Jenson notes that currently in the industry, “Smartness gained from AI and machine learning is used to various degree in processes, and gradually we will need to improve that level of smartness as we gain additional insights. End-to-end perspectives are captured by connecting different processes, while process re-design is also done to simplify the overall flow and remove inefficiencies. New technologies often allow higher degree of automation and use expert and learning algorithms. These are part of the modernisation that gradually expands the automation of more end-to-end processes. This is also key for digital interactions with customers and partners.”

Filling the skills gap, stretching the budget

Data management aside, other “blockers” referred to by Jensen can also include what look like intractable problems of lack of the right skills and investment constraints. Jensen is nothing daunted. “Most of the activities involve partners in some ways. Therefore, leveraging each others’ capabilities and capacities is important: [it] is a proven way to gain synergies [and] lower costs as well as improving the speed. This is an option in many cases as partners and customer want to co-create for innovative and sustainable solutions. The approach further strengthens the trust in the solution as it is built to bring value to the customer and society at large.”

Juan Francisco Redondo, Senior Manager Network Strategy & Architecture at Three UK
Juan Francisco Redondo, Senior Manager Network Strategy & Architecture, Three UK

On the subject of the common good, sustainability is embedded in almost every telco’s strategy. Juan Francisco Redondo, Senior Manager Network Strategy & Architecture at Three UK, stresses that for operators, sustainability is “not a question of cutting costs, but of actively managing the incremental traffic demand in a sustainable manner from financial point of view. Therefore, the ethical imperative and the responsible costs management of the networks that support our services marry nicely.”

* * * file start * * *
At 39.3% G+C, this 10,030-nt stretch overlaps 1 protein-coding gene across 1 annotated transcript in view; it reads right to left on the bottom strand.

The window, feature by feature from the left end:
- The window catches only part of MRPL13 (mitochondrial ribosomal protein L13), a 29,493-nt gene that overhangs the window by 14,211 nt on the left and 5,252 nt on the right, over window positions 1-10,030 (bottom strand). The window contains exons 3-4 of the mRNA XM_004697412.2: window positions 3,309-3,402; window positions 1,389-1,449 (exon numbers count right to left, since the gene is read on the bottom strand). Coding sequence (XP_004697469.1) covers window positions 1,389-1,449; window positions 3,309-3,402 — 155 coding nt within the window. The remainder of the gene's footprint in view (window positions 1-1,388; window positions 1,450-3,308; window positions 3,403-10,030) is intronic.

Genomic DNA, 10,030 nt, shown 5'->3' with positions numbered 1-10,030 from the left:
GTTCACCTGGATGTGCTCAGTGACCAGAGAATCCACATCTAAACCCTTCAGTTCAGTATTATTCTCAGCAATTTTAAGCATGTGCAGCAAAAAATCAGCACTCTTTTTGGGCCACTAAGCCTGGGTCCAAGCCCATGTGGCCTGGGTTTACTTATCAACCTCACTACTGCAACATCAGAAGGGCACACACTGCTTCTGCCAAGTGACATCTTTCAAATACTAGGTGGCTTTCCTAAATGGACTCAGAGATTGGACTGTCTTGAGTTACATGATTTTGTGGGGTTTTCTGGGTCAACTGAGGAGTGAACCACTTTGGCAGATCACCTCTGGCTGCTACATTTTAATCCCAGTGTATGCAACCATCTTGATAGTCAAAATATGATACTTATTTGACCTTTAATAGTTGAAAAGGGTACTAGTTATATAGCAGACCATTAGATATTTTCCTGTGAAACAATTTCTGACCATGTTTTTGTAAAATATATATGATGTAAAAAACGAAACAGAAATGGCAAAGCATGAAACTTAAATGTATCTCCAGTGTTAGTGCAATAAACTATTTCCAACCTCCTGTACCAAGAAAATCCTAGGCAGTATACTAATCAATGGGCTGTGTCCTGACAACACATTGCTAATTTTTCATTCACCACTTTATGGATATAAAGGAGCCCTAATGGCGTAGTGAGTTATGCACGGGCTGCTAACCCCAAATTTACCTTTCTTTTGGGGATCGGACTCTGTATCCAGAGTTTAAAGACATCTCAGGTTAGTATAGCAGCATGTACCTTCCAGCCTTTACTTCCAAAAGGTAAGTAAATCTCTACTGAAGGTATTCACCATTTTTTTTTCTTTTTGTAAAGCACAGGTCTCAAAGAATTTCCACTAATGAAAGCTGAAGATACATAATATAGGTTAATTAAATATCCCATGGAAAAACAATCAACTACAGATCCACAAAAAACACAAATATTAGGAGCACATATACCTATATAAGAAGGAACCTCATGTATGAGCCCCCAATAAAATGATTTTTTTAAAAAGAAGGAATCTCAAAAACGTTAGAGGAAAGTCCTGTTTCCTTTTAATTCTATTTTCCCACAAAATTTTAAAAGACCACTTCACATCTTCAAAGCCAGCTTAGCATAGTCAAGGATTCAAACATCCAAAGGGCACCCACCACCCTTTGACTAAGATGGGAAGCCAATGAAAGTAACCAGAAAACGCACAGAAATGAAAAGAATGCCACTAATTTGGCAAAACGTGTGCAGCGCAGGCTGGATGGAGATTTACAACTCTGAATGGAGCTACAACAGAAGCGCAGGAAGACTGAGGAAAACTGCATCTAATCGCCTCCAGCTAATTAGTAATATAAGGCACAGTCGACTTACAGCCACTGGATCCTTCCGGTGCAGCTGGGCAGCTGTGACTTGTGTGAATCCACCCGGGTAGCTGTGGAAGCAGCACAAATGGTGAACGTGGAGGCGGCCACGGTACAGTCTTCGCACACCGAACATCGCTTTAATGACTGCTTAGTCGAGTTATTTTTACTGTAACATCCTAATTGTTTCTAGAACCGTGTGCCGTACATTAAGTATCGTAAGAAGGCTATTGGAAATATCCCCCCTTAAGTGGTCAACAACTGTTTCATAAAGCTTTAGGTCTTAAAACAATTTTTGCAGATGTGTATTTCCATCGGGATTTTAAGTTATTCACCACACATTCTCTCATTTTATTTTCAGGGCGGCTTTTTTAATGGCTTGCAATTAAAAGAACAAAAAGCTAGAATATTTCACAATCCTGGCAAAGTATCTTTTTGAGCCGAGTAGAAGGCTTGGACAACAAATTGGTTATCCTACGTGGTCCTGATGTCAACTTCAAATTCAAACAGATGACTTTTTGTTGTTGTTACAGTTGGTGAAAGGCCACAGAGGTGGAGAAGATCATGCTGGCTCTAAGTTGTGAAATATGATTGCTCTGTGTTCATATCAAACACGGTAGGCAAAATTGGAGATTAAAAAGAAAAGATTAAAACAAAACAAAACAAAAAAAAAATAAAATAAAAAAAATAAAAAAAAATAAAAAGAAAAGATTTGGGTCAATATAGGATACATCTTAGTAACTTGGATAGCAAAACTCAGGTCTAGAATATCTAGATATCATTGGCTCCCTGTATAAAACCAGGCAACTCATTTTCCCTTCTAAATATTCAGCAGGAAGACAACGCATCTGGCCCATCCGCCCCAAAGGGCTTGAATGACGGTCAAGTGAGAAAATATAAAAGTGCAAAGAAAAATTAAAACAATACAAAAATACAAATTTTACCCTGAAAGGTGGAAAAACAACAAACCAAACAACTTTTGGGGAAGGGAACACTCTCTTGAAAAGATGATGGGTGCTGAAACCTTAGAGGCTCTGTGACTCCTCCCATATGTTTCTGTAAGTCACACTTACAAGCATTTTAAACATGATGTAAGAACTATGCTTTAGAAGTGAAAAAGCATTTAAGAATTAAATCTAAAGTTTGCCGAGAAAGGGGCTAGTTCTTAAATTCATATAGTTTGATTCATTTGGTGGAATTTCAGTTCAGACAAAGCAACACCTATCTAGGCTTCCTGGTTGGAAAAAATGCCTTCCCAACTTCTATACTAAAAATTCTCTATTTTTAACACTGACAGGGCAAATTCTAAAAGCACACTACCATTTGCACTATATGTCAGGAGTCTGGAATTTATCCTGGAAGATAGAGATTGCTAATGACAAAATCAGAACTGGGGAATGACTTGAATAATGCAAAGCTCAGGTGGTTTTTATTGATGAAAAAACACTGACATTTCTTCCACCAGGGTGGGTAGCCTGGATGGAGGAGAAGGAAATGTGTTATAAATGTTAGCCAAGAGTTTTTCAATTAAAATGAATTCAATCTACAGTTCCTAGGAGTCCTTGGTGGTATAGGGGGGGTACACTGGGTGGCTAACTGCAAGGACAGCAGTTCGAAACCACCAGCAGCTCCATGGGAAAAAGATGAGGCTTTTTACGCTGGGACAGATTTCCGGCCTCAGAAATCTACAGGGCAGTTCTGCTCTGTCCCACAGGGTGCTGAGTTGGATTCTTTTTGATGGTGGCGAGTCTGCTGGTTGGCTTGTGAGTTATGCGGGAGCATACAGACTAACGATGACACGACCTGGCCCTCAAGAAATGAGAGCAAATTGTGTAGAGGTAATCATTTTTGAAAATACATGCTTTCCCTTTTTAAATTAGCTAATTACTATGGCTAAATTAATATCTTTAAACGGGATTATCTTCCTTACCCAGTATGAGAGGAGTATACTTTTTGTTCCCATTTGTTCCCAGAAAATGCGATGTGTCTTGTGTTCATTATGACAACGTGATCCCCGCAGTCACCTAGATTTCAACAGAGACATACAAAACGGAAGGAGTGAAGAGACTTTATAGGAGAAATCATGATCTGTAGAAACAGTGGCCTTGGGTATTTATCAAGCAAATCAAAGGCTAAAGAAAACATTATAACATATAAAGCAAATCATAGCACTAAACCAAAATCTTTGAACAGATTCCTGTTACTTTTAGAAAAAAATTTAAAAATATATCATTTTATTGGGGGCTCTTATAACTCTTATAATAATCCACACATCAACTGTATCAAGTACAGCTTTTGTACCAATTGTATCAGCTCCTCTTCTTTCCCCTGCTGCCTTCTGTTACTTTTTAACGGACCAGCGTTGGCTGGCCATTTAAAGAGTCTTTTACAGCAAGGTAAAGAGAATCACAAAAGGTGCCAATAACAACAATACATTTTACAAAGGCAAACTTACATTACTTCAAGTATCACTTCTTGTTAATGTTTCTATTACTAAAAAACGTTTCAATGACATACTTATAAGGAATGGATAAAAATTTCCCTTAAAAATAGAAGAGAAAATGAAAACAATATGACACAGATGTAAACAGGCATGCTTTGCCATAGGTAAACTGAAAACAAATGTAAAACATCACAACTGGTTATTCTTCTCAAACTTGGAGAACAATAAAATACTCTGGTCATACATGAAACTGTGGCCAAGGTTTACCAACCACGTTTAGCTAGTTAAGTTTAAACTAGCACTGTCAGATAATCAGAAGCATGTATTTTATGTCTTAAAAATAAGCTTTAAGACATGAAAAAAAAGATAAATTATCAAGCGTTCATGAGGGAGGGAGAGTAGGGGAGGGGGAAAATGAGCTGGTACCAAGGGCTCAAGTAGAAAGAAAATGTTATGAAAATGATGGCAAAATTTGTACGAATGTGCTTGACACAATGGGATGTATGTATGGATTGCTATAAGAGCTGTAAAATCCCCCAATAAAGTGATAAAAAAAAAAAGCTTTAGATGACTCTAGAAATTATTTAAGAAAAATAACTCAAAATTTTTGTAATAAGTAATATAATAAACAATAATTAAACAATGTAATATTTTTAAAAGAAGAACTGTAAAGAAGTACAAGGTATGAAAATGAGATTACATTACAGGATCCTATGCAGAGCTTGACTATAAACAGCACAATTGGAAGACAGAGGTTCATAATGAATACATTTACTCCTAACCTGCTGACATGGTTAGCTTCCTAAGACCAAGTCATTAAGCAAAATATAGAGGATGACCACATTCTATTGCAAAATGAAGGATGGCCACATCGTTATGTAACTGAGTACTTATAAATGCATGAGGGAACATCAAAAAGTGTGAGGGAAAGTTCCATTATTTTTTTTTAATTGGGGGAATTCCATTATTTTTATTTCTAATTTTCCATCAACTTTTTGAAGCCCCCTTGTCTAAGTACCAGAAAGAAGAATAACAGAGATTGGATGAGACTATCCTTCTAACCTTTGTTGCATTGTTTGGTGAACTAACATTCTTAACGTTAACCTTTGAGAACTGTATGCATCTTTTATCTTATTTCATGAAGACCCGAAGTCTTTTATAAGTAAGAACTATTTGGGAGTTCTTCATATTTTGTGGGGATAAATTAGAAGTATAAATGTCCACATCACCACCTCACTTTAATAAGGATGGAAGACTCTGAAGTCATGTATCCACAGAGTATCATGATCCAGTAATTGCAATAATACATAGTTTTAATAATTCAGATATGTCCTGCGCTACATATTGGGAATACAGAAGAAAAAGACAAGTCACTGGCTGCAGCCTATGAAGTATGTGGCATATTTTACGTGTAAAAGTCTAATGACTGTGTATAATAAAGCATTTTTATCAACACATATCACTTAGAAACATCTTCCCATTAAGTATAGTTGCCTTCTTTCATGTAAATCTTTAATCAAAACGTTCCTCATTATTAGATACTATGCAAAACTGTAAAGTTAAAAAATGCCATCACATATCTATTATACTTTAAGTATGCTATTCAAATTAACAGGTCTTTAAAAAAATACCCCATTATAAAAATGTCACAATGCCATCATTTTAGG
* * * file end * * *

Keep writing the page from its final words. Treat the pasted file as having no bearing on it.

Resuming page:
Sustainability by design means “that the resources utilised to deliver products and services are part of the value chain in a way [that] their value is maximised and their cost and environmental impact is minimised,” he adds. “Bringing the sustainability dimension into the decision-making process across different business areas not only addresses the sustainability objectives, but allows the operators to operate ‘at scale’, which is definitely needed in an industry with stagnant revenues and margins under pressure.”

Redondo also highlights the fact that the investment community takes into account the maturity in the environmental, social and governance (ESG) journey as a key metric when making investment decisions, “so the focus in this area for telecommunications companies is a win-win from multiple fronts, including the financial one”.

Jensen is also upbeat about matters financial, saying, “In the case of any investment crunch, several financing models [can] address this, although they have to be aligned with…ownership and accounting rules. While partner and customer collaboration may complement skills, [you can] also systematically work on internal upskilling within key areas.”

Dynamic partnerships power the future

Even so, he thinks that dynamic partnerships will become more crucial, which “makes it even more important to reduce the threshold for engaging and benefiting from collaboration.”

Rao concurs: “Telcos are the central enabler of digitisation and the driver of a connected society. A strong ecosystem is our opportunity to create more value for our business and customers alike. We drive business growth with better network infrastructure and new services, tailored to customers’ needs, without having to develop and operate all those services and features on our own.”